These Microscopic Robots Could Change Science as We Know It
A genius mashup of the minds at Cornell has developed the first microscopic robots that could change the game in the field of science. So minuscule that they are practically parasitic, these microscopic robots are about 5 microns thick (a micron is one-millionth of a meter), 40 microns wide and range from 40 to 70 microns in length. Given their microorganism-like size, these nanorobots are building the foundation for more advanced and complex types that can be mass-produced – and may be capable of navigating through human tissue and blood.
This mini robotic exploration with endless possibilities is spearheaded by Itai Cohen, professor of physics, Paul McEuen, the John A. Newman Professor of Physical Science (both in the College of Arts and Sciences) as well as their former postdoctoral researcher Marc Miskin, who’s currently an assistant professor at the University of Pennsylvania.
The walking robots are the latest installment and really the “evolution” of the brainy duo, Cohen and McEuen’s earlier nanoscale creation – that ranged from microscopic sensors to graphene-based origami machines.
The microscopic robots are made up of a simple circuit made from silicon photovoltaics, which in essence, function as the torso and brain. Plus, there are four electrochemical actuators that function as legs. While to the naked eye, these mini bots may appear to be basic, the development of the legs was a monumental accomplishment.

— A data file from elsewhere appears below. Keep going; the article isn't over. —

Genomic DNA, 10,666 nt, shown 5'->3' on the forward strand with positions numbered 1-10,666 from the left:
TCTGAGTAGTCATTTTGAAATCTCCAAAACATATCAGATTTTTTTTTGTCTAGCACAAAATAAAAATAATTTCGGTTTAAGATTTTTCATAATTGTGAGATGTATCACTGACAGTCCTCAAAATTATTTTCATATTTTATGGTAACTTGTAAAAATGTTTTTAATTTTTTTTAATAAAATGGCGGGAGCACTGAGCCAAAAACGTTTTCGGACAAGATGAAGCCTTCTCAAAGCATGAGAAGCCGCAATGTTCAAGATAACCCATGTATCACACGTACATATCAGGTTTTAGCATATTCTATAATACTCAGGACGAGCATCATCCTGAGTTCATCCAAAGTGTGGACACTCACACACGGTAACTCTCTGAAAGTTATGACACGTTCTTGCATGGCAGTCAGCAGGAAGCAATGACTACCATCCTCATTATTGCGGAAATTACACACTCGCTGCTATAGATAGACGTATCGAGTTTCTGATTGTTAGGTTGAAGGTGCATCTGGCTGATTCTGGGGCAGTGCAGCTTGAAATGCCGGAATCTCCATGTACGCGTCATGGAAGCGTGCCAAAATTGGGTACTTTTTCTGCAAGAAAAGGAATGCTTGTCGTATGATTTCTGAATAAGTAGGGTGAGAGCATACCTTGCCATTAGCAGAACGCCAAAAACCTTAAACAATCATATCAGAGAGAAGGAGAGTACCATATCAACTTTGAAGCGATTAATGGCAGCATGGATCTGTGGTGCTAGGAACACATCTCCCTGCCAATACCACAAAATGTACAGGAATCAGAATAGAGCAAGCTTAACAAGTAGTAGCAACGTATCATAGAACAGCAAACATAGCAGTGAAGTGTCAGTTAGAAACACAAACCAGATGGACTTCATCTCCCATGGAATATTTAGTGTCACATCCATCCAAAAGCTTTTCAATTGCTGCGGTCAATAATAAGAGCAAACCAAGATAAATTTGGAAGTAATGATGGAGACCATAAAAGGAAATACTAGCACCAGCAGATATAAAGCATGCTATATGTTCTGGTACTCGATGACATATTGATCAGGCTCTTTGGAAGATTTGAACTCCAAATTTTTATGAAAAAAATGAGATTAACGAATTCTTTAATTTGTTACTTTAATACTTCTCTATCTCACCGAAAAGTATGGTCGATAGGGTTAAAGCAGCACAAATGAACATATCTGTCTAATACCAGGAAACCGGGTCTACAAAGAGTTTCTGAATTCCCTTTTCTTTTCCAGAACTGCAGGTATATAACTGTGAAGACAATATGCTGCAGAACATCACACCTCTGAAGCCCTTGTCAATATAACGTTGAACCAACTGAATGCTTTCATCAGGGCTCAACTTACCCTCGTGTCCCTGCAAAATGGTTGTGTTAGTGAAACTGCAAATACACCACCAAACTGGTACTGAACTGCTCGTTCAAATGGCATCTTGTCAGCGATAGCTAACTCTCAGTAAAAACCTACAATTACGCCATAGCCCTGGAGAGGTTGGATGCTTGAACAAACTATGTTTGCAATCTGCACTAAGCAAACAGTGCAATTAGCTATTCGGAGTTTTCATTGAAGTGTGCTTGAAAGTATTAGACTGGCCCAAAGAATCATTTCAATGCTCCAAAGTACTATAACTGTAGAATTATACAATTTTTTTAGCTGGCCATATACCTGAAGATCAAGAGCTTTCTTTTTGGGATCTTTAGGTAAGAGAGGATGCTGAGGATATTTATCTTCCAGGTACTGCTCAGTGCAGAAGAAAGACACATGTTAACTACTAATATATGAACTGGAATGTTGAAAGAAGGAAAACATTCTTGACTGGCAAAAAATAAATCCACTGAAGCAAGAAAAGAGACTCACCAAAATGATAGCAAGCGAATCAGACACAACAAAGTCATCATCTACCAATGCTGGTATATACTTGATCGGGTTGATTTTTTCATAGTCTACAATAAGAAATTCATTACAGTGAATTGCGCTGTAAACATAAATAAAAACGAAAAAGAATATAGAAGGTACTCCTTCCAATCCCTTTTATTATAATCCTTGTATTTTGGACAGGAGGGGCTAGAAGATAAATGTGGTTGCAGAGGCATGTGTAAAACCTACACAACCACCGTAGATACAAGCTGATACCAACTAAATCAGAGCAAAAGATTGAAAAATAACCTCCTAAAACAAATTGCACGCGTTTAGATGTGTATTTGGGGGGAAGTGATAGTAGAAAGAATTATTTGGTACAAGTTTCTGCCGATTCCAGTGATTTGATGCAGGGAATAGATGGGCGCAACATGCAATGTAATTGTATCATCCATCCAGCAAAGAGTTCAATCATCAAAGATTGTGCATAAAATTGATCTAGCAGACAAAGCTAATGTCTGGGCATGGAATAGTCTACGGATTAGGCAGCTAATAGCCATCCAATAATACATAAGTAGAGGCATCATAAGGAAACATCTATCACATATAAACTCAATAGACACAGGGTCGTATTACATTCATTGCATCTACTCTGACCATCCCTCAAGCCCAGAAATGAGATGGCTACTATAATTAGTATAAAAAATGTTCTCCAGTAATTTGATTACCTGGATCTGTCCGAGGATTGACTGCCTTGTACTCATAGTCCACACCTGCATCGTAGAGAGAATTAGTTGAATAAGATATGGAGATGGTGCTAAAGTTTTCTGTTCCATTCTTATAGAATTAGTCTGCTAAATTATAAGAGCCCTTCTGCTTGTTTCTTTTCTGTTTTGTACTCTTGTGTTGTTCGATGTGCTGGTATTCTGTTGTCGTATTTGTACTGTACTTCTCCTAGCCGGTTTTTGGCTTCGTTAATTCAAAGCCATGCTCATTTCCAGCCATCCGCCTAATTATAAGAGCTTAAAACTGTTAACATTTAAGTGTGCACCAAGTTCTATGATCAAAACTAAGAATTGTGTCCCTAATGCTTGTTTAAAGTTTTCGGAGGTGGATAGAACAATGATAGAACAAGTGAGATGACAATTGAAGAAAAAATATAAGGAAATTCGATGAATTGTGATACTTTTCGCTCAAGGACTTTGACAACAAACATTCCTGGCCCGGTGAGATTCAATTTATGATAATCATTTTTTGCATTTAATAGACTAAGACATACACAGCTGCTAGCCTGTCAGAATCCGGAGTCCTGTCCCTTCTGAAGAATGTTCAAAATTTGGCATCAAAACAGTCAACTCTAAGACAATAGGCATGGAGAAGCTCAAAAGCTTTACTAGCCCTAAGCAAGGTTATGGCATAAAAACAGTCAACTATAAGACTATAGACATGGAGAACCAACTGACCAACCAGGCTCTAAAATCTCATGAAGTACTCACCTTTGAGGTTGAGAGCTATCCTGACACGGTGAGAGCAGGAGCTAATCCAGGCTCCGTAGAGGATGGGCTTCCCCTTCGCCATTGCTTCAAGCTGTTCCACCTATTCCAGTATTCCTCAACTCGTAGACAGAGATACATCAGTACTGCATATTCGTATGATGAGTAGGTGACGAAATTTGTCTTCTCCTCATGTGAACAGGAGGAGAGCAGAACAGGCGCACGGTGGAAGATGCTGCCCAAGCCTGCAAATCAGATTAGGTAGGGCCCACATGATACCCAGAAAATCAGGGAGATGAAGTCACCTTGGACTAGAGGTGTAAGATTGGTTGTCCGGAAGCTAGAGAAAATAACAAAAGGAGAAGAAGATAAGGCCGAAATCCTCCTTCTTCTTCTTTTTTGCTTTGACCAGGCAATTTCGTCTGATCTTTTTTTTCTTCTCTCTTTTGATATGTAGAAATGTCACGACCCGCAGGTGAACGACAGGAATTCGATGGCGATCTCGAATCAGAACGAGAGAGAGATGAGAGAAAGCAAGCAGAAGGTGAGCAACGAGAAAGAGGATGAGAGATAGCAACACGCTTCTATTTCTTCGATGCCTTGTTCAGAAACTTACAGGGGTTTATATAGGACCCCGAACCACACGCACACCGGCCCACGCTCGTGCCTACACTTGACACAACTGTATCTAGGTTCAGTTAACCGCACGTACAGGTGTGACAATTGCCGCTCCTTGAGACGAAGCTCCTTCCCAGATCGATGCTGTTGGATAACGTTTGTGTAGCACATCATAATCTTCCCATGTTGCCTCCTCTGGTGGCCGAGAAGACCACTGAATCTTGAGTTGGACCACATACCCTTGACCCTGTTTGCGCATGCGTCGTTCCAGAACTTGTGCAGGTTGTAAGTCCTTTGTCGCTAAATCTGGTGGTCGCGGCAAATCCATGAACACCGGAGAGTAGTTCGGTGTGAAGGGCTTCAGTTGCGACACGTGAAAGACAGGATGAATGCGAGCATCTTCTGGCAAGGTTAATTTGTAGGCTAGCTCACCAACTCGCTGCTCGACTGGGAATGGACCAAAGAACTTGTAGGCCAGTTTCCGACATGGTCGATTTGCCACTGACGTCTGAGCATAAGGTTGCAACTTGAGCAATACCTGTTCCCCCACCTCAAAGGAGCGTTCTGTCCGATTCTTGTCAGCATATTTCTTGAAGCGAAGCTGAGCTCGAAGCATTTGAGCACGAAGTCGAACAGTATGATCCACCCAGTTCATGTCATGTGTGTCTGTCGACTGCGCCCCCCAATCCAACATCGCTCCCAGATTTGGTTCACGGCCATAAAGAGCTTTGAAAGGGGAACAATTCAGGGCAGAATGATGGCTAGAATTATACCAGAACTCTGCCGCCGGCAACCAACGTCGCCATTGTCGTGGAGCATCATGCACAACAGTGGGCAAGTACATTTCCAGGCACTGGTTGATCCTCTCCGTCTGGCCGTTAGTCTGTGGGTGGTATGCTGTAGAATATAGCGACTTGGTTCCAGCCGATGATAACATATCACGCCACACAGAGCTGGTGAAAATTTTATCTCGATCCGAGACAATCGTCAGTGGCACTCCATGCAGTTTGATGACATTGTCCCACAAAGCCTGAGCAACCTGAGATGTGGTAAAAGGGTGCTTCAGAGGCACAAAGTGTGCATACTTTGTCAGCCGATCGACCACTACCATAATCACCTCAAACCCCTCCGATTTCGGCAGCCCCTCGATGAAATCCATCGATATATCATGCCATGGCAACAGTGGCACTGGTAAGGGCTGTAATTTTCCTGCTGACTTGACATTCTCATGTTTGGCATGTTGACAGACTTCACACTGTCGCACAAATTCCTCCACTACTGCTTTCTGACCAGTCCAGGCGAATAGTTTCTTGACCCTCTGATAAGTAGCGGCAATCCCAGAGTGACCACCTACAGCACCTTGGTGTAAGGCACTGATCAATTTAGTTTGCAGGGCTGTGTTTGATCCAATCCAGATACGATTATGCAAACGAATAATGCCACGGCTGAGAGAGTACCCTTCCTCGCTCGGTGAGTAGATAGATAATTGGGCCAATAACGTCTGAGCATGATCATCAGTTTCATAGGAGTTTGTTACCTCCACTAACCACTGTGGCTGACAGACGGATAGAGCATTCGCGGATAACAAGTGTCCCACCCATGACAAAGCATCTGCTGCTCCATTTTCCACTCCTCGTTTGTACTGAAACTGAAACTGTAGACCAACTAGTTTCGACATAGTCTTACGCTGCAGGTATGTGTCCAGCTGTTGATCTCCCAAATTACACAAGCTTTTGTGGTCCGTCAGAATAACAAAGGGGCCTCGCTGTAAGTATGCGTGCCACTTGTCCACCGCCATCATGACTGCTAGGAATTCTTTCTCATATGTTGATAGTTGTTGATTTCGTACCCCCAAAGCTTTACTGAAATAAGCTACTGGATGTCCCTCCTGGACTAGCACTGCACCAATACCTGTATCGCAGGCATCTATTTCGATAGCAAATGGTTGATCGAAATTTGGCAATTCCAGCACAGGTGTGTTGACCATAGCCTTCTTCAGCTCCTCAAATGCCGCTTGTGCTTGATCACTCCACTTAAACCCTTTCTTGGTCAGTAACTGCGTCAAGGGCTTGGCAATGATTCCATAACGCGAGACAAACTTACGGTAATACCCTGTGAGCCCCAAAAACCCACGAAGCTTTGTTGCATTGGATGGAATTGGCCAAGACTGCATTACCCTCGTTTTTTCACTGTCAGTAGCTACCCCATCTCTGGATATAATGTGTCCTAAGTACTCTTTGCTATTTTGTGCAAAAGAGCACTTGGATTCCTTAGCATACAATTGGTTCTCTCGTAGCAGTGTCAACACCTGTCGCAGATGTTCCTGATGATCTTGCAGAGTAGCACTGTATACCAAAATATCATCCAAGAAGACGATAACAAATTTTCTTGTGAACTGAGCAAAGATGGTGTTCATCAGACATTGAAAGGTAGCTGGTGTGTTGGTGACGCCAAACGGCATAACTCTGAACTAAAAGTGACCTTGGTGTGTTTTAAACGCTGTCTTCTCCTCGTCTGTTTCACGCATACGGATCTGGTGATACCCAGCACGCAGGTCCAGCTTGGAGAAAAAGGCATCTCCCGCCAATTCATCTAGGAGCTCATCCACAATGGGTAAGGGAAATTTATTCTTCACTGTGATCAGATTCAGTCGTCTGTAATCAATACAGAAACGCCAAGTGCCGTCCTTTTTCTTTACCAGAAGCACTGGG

Previously, the legs did not exist as there was a void of having small, electrical actuators that you could activate and use. So, the Cornell ‘collab’ invented them out of super-thin strips of platinum capped on one side by a thin layer of inert titanium. With the help of atomic layer deposition and lithography, they combined them with electronics. The robots can be controlled by flashing laser pulses at different photovoltaics. Every pulse charges a separate set of legs. The microscopic robot walks by switching the laser back and forth between the front and back photovoltaics.
While these robots may seem “primitive,” they are actually high-tech yet operate with low voltage (200 millivolts) and low power (10 nanowatts), which is robust given their size.
The goal is to explore ways to enhance these microscopic bots by equipping them with more advanced electronics and onboard computation. According to these researchers, these enhancements have the potential to become herds of microscopic robots “crawling through and restructuring materials, or suturing blood vessels, or being dispatched en masse to probe large swaths of the human brain.”
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